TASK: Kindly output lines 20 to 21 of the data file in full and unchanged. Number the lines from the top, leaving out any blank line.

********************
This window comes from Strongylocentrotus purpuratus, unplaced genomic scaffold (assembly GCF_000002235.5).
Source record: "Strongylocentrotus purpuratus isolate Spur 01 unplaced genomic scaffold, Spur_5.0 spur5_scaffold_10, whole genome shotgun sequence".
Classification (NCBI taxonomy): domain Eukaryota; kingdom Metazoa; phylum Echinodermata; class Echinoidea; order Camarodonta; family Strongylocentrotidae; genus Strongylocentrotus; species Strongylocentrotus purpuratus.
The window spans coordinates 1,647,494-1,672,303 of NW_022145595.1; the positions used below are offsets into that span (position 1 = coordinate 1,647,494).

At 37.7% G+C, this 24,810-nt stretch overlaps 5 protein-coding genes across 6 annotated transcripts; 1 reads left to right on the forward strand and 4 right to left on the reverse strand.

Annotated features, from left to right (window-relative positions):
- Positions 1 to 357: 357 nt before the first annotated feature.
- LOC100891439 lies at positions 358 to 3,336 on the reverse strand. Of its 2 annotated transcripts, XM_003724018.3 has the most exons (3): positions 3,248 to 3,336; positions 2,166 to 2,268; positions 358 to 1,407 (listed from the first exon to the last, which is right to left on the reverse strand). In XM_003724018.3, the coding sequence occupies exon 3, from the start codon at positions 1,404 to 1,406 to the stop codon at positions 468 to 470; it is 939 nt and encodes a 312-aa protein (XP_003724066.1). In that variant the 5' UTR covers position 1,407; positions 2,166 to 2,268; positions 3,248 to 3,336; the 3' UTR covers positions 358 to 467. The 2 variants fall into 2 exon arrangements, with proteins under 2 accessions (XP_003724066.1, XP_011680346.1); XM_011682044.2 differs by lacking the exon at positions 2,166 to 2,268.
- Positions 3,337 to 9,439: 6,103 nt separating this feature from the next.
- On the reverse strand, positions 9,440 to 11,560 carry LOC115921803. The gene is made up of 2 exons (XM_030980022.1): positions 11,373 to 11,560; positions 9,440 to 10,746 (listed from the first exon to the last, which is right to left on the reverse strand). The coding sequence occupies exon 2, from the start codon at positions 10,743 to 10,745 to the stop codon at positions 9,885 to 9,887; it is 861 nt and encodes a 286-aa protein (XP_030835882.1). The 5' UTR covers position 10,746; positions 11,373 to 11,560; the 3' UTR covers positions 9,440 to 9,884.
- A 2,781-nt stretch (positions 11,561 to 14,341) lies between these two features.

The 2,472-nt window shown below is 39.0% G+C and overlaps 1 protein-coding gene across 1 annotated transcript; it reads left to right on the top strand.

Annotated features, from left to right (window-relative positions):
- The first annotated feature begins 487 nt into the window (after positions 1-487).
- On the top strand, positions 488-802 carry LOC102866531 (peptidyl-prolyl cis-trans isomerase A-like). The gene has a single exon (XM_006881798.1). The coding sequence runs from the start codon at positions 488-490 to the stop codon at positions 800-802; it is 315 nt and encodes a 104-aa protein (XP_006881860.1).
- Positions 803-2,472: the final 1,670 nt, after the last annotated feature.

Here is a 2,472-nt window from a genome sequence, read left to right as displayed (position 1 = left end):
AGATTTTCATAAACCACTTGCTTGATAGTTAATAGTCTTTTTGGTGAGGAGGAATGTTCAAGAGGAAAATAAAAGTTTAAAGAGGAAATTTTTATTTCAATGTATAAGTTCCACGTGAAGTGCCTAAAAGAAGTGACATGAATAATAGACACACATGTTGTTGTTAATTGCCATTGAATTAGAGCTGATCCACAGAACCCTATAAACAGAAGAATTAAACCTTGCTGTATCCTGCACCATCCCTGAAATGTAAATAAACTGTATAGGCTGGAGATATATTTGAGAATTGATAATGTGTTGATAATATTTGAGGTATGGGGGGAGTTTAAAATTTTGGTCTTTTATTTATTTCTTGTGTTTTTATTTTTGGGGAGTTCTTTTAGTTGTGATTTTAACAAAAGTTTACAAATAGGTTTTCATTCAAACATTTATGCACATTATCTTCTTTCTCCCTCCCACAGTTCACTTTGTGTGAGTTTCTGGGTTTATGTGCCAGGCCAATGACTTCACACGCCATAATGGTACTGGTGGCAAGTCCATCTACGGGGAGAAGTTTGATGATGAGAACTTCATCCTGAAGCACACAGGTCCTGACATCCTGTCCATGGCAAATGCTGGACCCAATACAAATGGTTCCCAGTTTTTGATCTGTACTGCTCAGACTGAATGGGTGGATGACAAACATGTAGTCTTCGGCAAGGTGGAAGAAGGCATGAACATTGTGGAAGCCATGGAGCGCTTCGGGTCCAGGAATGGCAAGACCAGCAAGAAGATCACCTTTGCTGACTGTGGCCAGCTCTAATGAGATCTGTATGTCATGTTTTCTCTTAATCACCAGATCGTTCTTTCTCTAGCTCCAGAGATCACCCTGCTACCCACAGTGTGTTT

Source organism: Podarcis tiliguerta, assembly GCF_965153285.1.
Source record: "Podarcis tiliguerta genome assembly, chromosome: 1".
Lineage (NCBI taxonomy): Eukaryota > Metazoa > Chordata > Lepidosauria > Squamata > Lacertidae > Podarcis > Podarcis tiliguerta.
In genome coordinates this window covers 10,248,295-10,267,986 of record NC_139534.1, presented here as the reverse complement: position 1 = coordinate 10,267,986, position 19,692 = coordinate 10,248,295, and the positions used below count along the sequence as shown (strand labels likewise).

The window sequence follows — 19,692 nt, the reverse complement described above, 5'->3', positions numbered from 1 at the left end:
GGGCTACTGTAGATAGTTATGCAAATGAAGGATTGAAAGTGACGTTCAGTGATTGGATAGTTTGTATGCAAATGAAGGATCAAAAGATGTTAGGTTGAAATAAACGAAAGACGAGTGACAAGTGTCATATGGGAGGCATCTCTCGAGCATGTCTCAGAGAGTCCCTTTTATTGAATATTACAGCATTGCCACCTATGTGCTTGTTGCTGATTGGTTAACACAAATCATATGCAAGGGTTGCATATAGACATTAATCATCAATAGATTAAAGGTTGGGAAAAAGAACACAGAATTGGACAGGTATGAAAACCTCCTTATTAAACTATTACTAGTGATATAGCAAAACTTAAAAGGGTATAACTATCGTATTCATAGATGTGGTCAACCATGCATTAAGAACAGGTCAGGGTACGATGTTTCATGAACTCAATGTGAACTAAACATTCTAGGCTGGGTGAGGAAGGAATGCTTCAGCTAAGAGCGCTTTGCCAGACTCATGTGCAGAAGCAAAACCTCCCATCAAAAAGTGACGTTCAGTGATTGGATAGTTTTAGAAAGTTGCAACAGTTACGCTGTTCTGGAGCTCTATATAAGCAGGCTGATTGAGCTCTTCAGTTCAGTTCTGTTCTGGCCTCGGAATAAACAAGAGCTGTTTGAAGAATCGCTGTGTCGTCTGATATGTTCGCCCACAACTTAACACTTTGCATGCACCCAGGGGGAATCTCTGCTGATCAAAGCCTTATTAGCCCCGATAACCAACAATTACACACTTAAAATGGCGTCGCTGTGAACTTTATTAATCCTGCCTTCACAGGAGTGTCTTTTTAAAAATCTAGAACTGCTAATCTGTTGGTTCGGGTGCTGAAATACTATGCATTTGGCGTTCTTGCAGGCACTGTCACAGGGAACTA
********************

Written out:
Source record: "Podarcis tiliguerta genome assembly, chromosome: 1".
Lineage (NCBI taxonomy): Eukaryota > Metazoa > Chordata > Lepidosauria > Squamata > Lacertidae > Podarcis > Podarcis tiliguerta.